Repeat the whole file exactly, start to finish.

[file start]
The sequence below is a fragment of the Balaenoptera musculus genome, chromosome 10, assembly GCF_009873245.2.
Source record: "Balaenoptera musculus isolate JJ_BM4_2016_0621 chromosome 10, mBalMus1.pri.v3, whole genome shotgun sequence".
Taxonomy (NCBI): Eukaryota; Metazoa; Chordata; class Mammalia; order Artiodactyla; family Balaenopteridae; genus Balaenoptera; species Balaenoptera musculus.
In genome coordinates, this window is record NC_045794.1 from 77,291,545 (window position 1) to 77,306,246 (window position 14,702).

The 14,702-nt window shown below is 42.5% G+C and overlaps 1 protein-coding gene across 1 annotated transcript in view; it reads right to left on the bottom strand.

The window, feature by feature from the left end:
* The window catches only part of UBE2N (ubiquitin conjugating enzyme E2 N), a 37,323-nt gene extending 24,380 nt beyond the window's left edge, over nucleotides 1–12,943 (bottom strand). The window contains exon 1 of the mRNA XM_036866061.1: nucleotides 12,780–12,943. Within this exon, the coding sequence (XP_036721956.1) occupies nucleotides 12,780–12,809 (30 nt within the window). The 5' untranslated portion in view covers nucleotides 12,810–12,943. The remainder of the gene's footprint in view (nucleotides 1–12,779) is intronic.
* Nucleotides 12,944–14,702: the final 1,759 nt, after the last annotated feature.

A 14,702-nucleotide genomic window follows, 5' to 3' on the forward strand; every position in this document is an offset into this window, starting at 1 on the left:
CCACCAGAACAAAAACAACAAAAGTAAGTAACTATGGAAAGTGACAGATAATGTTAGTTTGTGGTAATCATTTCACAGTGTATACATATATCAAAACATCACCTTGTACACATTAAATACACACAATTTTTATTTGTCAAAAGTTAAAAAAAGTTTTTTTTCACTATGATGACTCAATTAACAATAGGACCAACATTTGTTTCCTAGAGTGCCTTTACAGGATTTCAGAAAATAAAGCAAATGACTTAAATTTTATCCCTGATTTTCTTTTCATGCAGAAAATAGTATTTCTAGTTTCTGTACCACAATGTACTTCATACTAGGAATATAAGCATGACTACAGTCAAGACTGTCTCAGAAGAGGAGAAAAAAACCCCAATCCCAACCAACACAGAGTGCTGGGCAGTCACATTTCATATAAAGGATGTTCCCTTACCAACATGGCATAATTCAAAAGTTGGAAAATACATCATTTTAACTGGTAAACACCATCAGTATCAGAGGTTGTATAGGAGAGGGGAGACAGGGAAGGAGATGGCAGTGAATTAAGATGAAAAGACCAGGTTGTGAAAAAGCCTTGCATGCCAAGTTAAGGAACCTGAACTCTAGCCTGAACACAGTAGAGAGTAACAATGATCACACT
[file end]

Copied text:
The sequence below is a fragment of the Balaenoptera musculus genome, chromosome 10, assembly GCF_009873245.2.
Source record: "Balaenoptera musculus isolate JJ_BM4_2016_0621 chromosome 10, mBalMus1.pri.v3, whole genome shotgun sequence".
Taxonomy (NCBI): Eukaryota; Metazoa; Chordata; class Mammalia; order Artiodactyla; family Balaenopteridae; genus Balaenoptera; species Balaenoptera musculus.
In genome coordinates, this window is record NC_045794.1 from 77,291,545 (window position 1) to 77,306,246 (window position 14,702).

The 14,702-nt window shown below is 42.5% G+C and overlaps 1 protein-coding gene across 1 annotated transcript in view; it reads right to left on the bottom strand.

The window, feature by feature from the left end:
* The window catches only part of UBE2N (ubiquitin conjugating enzyme E2 N), a 37,323-nt gene extending 24,380 nt beyond the window's left edge, over nucleotides 1–12,943 (bottom strand). The window contains exon 1 of the mRNA XM_036866061.1: nucleotides 12,780–12,943. Within this exon, the coding sequence (XP_036721956.1) occupies nucleotides 12,780–12,809 (30 nt within the window). The 5' untranslated portion in view covers nucleotides 12,810–12,943. The remainder of the gene's footprint in view (nucleotides 1–12,779) is intronic.
* Nucleotides 12,944–14,702: the final 1,759 nt, after the last annotated feature.

A 14,702-nucleotide genomic window follows, 5' to 3' on the forward strand; every position in this document is an offset into this window, starting at 1 on the left:
CCACCAGAACAAAAACAACAAAAGTAAGTAACTATGGAAAGTGACAGATAATGTTAGTTTGTGGTAATCATTTCACAGTGTATACATATATCAAAACATCACCTTGTACACATTAAATACACACAATTTTTATTTGTCAAAAGTTAAAAAAAGTTTTTTTTCACTATGATGACTCAATTAACAATAGGACCAACATTTGTTTCCTAGAGTGCCTTTACAGGATTTCAGAAAATAAAGCAAATGACTTAAATTTTATCCCTGATTTTCTTTTCATGCAGAAAATAGTATTTCTAGTTTCTGTACCACAATGTACTTCATACTAGGAATATAAGCATGACTACAGTCAAGACTGTCTCAGAAGAGGAGAAAAAAACCCCAATCCCAACCAACACAGAGTGCTGGGCAGTCACATTTCATATAAAGGATGTTCCCTTACCAACATGGCATAATTCAAAAGTTGGAAAATACATCATTTTAACTGGTAAACACCATCAGTATCAGAGGTTGTATAGGAGAGGGGAGACAGGGAAGGAGATGGCAGTGAATTAAGATGAAAAGACCAGGTTGTGAAAAAGCCTTGCATGCCAAGTTAAGGAACCTGAACTCTAGCCTGAACACAGTAGAGAGTAACAATGATCACACT